Pullbox Reviews: The Mighty Zodiac (Vol 1) – The Zodiac Stands Together

The Mighty Zodiac: Starfall
Oni Press
Written by J. Torres
Illustrated by Corin Howell
Colors by Maarta Laiho
Letters by Warren Wucinich
Available now!
Digital single edition (volume 1) available at ComiXology

Collects the first six issues of the fantasy and fable adventure, The Mighty Zodiac! One dark and quiet night in Gaya, six stars fall from the sky. Master Long, the ailing leader of the Mighty Zodiac, sends his warriors out to collect the stars before the Moon Rabbit Army can get their paws on them first. If the Rabbits get the stars, the balance of nature—and the fate of all of Gaya—will be in danger.

But Long’s plans to use the stars to “cure” his illness may be just as dangerous—and bring an end to the Mighty Zodiac itself.

A long time ago, in a land far away (not “far, far away”), there was the legend of the Blue Dragon who guarded the Eastern skies against all threats. When it was time, the Dragon would leave the sky, plunging to Earth in the form of six fallen stars. Those stars would herald the rise of the next Great Dragon, and the cycle would continue.

The stars have fallen, but it was too soon. Master Long, the serpent destined to take his place in the sky as the next Guardian isn’t ready. His students, The Mighty Zodiac, are scattered across the countryside when they get the call to return to Twilight’s Bastion, to gather the fallen stars and bring them to Master Long. Standing in their way is the Moon Rabbit Army, shadowy beings determined to keep the Dragon out of the sky so that they can end their imprisonment on the moon and return to Earth. When they do, they were bring with them an age of darkness and oppression, of greed and hate, the likes of which has not been seen in many thousands of years.

Now the students of Master Long are all that stand in the way… Tan the Rooster, Mar the Ram, Yaya the Monkey, Ko the Cat, Kane the Dog, Mal the Horse, Hesh the Snake, Buta the Boar, Tok the Bull, Rang the Rat, and Great Tiger Ho! Together they form the Mighty Zodiac, and will stand before the darkness that threatens all of creation!

Wow, that all sounds pretty intense, huh? I mean, I wrote that and even I have to wonder if it isn’t a little over the top. Then again, that’s kinda what it’s all about, isn’t it? If you’re up on mythology from any culture, it’s all about grand designs and insurmountable odds, heroic deeds to counter unimaginable evil!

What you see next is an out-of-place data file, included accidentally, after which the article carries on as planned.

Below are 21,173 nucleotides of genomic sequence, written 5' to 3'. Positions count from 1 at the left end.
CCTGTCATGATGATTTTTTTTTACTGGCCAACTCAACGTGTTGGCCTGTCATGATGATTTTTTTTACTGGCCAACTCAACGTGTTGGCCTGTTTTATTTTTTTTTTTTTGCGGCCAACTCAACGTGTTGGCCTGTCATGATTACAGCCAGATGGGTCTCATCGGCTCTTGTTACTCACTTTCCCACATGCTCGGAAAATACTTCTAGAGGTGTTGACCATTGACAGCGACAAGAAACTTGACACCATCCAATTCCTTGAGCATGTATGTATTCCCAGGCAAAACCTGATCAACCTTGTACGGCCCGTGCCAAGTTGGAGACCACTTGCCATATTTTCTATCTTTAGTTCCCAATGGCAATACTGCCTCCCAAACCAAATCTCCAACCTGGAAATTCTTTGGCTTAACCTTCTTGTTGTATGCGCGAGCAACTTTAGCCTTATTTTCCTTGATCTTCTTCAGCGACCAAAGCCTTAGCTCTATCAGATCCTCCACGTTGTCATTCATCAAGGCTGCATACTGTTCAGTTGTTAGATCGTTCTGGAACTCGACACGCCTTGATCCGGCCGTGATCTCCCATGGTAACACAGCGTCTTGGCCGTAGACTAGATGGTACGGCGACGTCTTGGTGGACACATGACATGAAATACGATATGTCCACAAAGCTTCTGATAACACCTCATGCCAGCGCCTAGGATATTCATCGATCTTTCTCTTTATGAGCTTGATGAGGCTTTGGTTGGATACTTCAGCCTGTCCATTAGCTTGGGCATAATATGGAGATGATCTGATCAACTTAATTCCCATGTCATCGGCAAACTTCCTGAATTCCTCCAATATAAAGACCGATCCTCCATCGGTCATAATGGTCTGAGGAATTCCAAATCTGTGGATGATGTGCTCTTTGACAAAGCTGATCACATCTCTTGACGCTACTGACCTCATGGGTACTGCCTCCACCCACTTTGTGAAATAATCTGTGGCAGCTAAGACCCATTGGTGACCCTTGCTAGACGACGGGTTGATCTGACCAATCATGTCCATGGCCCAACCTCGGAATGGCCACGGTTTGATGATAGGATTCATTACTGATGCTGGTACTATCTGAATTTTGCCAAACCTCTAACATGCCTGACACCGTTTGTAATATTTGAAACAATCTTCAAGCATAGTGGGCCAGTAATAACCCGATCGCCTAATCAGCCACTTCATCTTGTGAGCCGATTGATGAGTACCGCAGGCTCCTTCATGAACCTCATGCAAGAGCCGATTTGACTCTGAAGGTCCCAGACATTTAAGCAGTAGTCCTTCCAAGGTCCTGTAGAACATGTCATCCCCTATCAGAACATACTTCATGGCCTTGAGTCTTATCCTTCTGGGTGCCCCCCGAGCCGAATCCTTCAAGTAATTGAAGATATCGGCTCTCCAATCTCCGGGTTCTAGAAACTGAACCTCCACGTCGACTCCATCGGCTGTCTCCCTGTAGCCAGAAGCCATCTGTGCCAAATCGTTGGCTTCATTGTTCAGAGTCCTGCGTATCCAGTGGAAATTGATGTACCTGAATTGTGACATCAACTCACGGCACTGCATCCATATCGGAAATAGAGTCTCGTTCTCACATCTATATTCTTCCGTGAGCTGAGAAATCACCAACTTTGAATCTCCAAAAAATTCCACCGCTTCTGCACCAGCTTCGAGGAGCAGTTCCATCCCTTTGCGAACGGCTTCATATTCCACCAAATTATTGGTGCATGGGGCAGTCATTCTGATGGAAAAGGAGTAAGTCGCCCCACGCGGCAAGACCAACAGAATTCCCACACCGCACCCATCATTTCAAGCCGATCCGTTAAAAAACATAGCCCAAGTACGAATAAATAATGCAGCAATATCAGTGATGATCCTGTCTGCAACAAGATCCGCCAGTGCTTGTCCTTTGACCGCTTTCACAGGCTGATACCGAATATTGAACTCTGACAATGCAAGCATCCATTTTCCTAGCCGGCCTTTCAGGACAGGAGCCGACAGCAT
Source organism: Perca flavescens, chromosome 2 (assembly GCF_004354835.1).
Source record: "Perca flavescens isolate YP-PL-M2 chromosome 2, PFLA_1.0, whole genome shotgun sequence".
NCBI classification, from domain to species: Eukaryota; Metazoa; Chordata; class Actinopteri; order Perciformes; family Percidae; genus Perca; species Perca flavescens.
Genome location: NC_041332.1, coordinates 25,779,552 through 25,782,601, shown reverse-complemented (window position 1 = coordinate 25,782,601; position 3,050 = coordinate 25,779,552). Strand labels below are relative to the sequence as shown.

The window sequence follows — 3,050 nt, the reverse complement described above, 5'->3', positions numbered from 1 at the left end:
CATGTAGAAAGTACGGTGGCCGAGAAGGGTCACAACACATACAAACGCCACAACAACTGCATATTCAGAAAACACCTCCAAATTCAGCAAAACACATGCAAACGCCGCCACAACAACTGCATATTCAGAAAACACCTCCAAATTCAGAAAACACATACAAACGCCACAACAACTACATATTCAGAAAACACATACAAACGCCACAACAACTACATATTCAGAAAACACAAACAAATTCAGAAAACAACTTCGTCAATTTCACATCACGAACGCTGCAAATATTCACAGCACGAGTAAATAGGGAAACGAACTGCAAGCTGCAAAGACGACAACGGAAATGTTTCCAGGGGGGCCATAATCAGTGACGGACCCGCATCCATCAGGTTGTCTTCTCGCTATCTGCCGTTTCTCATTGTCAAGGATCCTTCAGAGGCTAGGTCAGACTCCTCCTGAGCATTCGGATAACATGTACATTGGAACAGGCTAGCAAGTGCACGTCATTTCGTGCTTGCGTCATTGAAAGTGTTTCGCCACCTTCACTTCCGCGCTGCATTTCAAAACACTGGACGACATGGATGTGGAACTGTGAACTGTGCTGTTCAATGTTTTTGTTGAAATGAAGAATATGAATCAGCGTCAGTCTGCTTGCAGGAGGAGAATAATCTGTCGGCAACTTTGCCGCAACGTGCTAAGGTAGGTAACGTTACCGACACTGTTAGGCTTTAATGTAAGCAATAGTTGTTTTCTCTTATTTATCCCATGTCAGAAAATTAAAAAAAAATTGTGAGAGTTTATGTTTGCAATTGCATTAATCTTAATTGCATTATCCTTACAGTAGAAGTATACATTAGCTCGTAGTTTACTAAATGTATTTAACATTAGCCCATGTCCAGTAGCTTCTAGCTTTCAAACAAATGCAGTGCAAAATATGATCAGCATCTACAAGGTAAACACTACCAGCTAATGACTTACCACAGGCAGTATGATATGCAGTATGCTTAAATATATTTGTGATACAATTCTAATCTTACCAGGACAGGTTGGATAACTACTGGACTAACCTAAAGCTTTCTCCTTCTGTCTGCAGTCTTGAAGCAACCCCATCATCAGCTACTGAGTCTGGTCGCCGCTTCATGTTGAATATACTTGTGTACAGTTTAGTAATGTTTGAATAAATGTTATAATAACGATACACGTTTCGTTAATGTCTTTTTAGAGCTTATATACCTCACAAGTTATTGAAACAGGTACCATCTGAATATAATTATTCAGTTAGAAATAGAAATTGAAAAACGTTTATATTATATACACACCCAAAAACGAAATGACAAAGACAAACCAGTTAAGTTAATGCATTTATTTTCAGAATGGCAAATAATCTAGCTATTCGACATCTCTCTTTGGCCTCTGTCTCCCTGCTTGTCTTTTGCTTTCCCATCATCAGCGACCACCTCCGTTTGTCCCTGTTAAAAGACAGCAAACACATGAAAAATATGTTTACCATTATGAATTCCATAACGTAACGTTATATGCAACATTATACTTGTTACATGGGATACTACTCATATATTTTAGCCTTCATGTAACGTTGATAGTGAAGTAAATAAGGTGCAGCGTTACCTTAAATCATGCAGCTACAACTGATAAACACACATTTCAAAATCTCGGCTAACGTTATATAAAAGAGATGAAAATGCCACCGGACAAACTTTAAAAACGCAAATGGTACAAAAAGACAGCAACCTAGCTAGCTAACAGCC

Crap, I’m doing it again… Sorry.

At its core, The Mighty Zodiac is a fable in the purest sense of the word. The heroes are larger than life, and the foes they face are evil without a doubt. The odds are against them and the stakes are nothing less than life on Earth as we know it. With all of that going on, it really is easy to get caught up in the moment… And in this case, the heroes aren’t even human!

In the spirit of Kung Fu Panda, J. Torres, Corin Howell, and the rest of the team at Oni Press have put together a story of high adventure that any age group should be able to get into. Disney couldn’t have done this any better, and they pretty much invented the anthropomorphized animal concept. As of the writing of this article, I’m still only about halfway through the 150-ish page long book, and I can safely say that it’s kept me entertained and ready for more. While the story itself is absolutely suitable for younger readers, J. Torres has walked that fine line, crafting a tale that’s still palatable for adults. While my wife would argue that I only qualify as “adult” by the legal definition, I’ve read enough to know that there are lines that have to be drawn.

And that brings us to the art, lovingly and carefully rendered by Corin Howell. With a cast of characters that includes most of the animal kingdom, keeping them recognizably furry (or scaly… or feathered) while keeping to the humanoid form- with the exception of Hesh and Master Long- is an impressive feat. Howell’s work had me thinking back to the awesomeness that is Usagi Yojimbo. The action is well done, showing the expected martial arts mayhem without displaying too much in the way of actual violence.

It’s just a damn fun book to read. Or darn fun, if you’re going to read it with your kids. Your choice.

If you’re looking for a good read that isn’t going to leave you feeling drained or depressed, if you like your comics full to the brim with action and daring heroics, and if you’re looking for some good bedtime tucking the kids in reading material, look no farther than…

The Mighty Zodiac!

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